Just a short while after private genetic research entrepreneur Craig Venter announced the successful creation of a functioning synthetic genome, and thus opening the door to the feasibility of creating life-forms functionally governed by DNA never before present in nature, debate is heating up over what the consequences will be of this scientific breakthrough. On May 25, John Sulston – genetics professor at the University of Manchester – went public at a speech to the Royal Society in London with worries about Venter's and associates' ambitions to screen off public access to the new technology through patents and other legal commercial protection mechanisms. The comment from the Venter side so far is merely that they are not alone in doing their best to squeeze some dough out of this branch of science. However, this can hardly be seen as a valid defense if Sulston's main point is correct; rather, it would just make things worse.
In my initial comment on Venter's and colleagues' breakthrough, I devoted some space to demonstrate that the sort of utility applications boasted about by Venter and some of the initial commentators (e.g. pollution eating or biofuel-producing bacteria) are in fact very, very far from what is achievable today or even in the foreseeable future. Even more so if we add the sensible conditions that such applications need to be introduced in an ethically responsible way. However, as I emphasised, this reason for playing down the expectations leaves one area of application that is of particular importance: that of using Venter's new technology (or some of the procedures involved) as a tool in basic science. However, if Sulston is right, also this prospect of the new discovery to have a practical impact fades in front of the eyes of a careful investigator.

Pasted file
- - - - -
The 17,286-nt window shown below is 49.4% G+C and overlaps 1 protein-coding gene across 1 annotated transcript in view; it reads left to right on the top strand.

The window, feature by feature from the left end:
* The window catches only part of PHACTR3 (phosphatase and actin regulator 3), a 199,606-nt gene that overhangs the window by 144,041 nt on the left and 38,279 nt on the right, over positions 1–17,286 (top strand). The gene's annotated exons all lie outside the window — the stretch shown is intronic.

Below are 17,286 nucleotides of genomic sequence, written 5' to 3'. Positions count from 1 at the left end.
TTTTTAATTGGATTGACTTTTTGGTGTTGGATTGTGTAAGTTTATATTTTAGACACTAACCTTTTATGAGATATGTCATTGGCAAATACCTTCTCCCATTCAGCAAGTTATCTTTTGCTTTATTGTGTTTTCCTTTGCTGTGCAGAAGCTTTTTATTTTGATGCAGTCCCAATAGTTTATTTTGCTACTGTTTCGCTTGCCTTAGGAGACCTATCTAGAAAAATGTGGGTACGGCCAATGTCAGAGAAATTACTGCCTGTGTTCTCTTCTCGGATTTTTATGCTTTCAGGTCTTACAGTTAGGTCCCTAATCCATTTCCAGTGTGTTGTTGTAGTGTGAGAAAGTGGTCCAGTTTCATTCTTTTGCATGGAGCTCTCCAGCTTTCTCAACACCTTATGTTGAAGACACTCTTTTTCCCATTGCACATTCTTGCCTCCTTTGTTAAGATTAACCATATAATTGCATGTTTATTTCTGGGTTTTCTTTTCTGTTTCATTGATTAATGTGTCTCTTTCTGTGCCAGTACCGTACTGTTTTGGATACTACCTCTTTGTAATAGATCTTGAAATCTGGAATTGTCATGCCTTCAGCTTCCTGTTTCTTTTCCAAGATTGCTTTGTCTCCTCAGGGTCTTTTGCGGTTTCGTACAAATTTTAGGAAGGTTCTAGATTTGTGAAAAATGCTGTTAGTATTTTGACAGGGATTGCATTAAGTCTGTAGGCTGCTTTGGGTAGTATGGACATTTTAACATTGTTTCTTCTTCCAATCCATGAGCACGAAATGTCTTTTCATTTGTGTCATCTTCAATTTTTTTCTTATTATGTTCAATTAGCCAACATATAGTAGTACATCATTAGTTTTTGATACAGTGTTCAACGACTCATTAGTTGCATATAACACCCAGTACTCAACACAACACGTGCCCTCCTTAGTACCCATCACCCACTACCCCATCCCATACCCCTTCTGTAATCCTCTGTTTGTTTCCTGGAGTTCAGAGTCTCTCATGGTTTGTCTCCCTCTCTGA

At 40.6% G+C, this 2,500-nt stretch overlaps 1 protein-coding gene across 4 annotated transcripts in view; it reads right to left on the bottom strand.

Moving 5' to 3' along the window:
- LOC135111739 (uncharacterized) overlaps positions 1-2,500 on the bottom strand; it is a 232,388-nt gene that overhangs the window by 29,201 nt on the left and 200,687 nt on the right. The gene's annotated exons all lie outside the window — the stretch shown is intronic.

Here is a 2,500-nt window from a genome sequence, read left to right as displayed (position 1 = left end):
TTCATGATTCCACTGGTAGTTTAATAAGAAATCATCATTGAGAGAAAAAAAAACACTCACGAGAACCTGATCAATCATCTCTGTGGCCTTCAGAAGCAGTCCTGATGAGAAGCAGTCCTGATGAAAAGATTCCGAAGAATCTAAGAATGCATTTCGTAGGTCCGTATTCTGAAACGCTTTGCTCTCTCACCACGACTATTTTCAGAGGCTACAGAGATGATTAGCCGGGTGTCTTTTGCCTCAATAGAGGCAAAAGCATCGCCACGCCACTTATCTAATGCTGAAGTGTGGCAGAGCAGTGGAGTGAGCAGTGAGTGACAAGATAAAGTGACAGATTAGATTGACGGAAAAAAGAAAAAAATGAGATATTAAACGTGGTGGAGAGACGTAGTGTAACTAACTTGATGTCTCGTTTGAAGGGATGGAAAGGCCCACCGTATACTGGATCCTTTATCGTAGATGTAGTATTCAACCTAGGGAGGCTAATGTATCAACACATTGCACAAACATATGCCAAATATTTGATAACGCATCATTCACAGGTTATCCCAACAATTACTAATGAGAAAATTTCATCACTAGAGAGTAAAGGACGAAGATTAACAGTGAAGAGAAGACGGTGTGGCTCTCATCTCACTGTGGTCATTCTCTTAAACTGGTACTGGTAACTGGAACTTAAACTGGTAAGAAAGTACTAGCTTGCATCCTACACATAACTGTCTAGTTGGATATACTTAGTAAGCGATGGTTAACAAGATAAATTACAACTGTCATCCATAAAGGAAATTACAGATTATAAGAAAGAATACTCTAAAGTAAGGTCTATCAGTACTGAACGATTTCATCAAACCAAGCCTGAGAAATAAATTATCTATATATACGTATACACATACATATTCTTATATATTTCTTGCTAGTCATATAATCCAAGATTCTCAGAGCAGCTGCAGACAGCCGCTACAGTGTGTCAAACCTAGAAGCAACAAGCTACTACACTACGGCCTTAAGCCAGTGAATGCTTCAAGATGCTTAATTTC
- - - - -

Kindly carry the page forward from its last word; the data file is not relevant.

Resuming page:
In his speech, Sulston reminded about the fights around the Human Genome Project, where Venter's commercially funded side-show initially wanted to have the basic genetic blueprint of humanity as much as possible hidden behind the shields of commercial secrecy and application protection. As it turned out, the side (to which Sulston belonged) that advocated the submission of all acquired information to the public domain won that battle. Had they not, chances are that the genomics research that is now gradually producing actual knowledge and applications of use to people suffering from disease or impairment, would have been stalled considerably. For instance, we would presumably have seen much more of the sort of tricks that some US genetics companies have tried to pull on the basis of a temporary situation in the application of US patent legislation, that is now hopefully being disbanded thanks to a recent legal ruling. That is, the holders of patents and other legal commercial protection mechanisms would have demanded of researchers working for the public good that they pay for the mere use of the knowledge about the basic structure of the human genome and the connected technological processes.
Such prospects are bad news for science, since science works best when tools and information are shared as freely as can be. Patents and other commercial legal protection mechanisms become desirable only when science is ready and done, and the stage of developing actual commercial products is entered. One should not let oneself be fooled by the fact that in this particular case, a commercial research institution succeeded, since it did so by acting within the public domain context of science, thus profiting from the publicised results of all other researchers that have been working in synthetic biology according to these basic scientific principles. The move towards patents by Venter & Co. is, in this light, a disturbing case of parasitical piggybacking, where the Venter research team effectively says to the scientific community: we played you for suckers! now that, thanks to all our combined efforts, we have reaped our harvest, we'll not only bake our own bread, but we'll refuse you to use our recipe - unless, of course, you pay up.
Now, Venter himself may of course claim that he has nothing like that in mind. But how much say in such matters will Venter have in the end? Being an entrepreneur, Venter is caught in the claws of his financial backers, and his scientific empire is in all practical respects run no different from any commercial company. There are shareholders who expect a swift return on their investment, there are company boards and managements who have to comply with the standard legal requirements of setting the economic interests of the company and the shareholders before anything else. In that light, Sulston's worries are highly realistic; what initially looked as a fantastic scientific breakthrough is highly likely to turn into a serious inhibitor of basic scientific research in synthetic as well as general biology.